"Timing Diagrams" suggests to me very simple line graphics that many
programs could produce. You do not say for what environment/OS, but
these few would cover DOS/Windows/Unices:
Visio, the built-in graphics in MS-Word, Dia, the Gimp, OpenOffice's
Draw, Karbon14, Skencil, QCad, Xfig, and any low end 2D CAD program.
(You can probably find old DOS CAD software for less than $10, old
versions of Autosketch, TurboCad, etc.)
If you do not need any "timing analysis" (whatever that means,) what
are the requirement for timing diagram editor?
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Timing Designer from Chronology is the standard.
As you have probably noticed, it's not cheap. But it does meet your
requirement of being decent. You say you don't need timing analysis. If that
is true then you can just use your favourite vector graphics editor. You
don't need a timing diagram editor per se. I would use Visio. Others have
made equally good suggestions.
However, you are probably going to want some kind of automation, whereby you
can change some numbers and the picture changes automatically. In that case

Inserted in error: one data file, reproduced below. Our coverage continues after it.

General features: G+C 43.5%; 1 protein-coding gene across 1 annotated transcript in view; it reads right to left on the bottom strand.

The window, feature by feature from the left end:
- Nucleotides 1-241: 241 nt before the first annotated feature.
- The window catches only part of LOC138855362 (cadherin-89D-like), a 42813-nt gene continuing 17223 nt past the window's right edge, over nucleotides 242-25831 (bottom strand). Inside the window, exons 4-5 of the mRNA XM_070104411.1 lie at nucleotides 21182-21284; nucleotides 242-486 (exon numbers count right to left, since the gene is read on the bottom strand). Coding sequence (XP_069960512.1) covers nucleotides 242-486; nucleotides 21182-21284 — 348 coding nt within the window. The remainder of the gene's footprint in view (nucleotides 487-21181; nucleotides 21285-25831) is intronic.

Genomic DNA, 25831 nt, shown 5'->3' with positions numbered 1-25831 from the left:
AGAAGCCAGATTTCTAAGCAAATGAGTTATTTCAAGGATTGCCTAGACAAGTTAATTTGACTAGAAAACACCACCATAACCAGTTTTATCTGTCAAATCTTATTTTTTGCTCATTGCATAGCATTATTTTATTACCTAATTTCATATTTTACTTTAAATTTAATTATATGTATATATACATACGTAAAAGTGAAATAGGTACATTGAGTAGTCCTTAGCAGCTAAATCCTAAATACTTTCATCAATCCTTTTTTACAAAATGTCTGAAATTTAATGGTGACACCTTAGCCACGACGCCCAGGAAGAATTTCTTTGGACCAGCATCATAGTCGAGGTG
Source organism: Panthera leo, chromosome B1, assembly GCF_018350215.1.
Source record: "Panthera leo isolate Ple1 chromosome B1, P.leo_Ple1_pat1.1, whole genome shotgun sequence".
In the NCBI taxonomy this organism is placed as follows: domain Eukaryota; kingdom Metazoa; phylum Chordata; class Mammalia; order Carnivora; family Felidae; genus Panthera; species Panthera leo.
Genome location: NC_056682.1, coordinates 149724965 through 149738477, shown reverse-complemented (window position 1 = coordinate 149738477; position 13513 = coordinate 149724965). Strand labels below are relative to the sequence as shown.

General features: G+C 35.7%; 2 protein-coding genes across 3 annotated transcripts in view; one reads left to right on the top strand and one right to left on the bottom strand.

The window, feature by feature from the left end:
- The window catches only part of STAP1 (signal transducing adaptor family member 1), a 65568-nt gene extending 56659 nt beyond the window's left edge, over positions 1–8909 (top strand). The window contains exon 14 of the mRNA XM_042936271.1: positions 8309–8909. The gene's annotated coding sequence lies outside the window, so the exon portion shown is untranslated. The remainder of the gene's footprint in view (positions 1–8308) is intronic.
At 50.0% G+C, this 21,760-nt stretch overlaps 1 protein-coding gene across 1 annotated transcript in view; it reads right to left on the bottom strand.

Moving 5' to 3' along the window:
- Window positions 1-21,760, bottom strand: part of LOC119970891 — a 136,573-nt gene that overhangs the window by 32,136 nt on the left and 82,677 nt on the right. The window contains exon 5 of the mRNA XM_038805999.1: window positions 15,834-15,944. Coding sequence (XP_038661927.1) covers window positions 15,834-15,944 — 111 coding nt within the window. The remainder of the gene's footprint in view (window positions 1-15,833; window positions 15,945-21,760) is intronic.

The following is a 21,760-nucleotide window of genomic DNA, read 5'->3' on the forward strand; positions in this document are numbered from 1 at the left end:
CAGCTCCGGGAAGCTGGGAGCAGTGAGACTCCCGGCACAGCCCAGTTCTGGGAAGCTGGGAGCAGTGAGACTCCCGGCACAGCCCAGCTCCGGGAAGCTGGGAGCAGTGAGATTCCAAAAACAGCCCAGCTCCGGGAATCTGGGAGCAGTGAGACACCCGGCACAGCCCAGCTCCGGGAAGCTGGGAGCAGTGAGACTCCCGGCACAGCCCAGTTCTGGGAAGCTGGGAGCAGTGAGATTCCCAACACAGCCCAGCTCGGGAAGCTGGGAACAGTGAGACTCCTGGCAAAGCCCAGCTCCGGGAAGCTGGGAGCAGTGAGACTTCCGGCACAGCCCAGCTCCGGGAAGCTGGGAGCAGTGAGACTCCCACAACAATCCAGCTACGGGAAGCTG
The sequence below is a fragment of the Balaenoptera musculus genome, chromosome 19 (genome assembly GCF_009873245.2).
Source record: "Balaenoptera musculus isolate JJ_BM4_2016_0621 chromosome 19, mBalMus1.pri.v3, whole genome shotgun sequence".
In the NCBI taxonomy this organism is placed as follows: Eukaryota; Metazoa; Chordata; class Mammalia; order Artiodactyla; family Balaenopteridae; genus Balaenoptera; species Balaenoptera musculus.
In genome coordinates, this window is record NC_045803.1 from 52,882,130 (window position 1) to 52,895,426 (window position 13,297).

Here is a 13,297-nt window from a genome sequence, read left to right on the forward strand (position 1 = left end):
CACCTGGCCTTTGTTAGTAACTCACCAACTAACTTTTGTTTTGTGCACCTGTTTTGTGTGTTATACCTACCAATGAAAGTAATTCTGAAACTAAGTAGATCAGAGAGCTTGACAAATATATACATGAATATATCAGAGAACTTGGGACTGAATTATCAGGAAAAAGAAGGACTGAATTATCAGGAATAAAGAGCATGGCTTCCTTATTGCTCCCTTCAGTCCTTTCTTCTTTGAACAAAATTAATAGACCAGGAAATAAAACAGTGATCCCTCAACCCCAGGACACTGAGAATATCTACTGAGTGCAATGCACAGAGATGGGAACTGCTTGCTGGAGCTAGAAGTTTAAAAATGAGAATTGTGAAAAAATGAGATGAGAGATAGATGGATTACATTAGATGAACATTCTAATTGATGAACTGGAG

Timing Designer is probably your best bet.
Actually, you can do some very decent timing diagrams with
Excel. Are you simply talking about square waves, a la logic
I use data something like this, for example:
1 1 3 6
1 1 4 6
2 1 4 6
2 1 3 6
3 1 3 6
3 2 4 6
4 2 4 6
4 2 3 5
5 2 3 5
5 2 4 5
6 2 4 5
6 2 3 5
7 2 3 5
7 2 4 5
8 2 4 5
8 1 3 5
9 1 3 5
9 1 4 5
10 1 4 5
10 1 3 6
11 1 3 6
11 1 4 6
Then I specify Line Chart, X/Y, no Gridlines.
I have duplicate X values in the first column to provide nice
edge transitions. The first x of a pair gets the value before
the transition, the second the value after.
(Note: in cases where no values change, you don't need duplicate
lines, but this was easier to type in on short notice...)
Paste this into excel (or any spreadsheet with graphics, I imagine),
select the area and graph it, and you'll see what it looks like (I
don't want to html this response to show you). Then you can customize
your graph how you like it.
You can even put formulas in and watch it change dynamically.
I even had a way to even scroll the timing waveform at one point, but
that's not at my fingertips at the moment.
I think this one has free evaluation, not sure if it's good:
I often use ASCII, fixed font:
________________ __ ___ ____
0 1 2 2 3 4
0 signal starts tri-state
3 illegal / undefined
4 goes tri-state
Note the upper trace (enable) changes just before the result (tri-state on
and off), etc.
Arie de Muynck
Most vector drawing packages can do this. Of course spending
time on editing lines is hardly productive. There are quite a few
packages that has scripting support built in. Using this should allow
you to fairly easily provide dynamic lines, which you can specify
using a simple script. Using this approach gnuplot is a possibility.
If one defines a nice TrueType font, then this approach can generate
very nice looking diagrams.
Here is a link to such a TrueType font.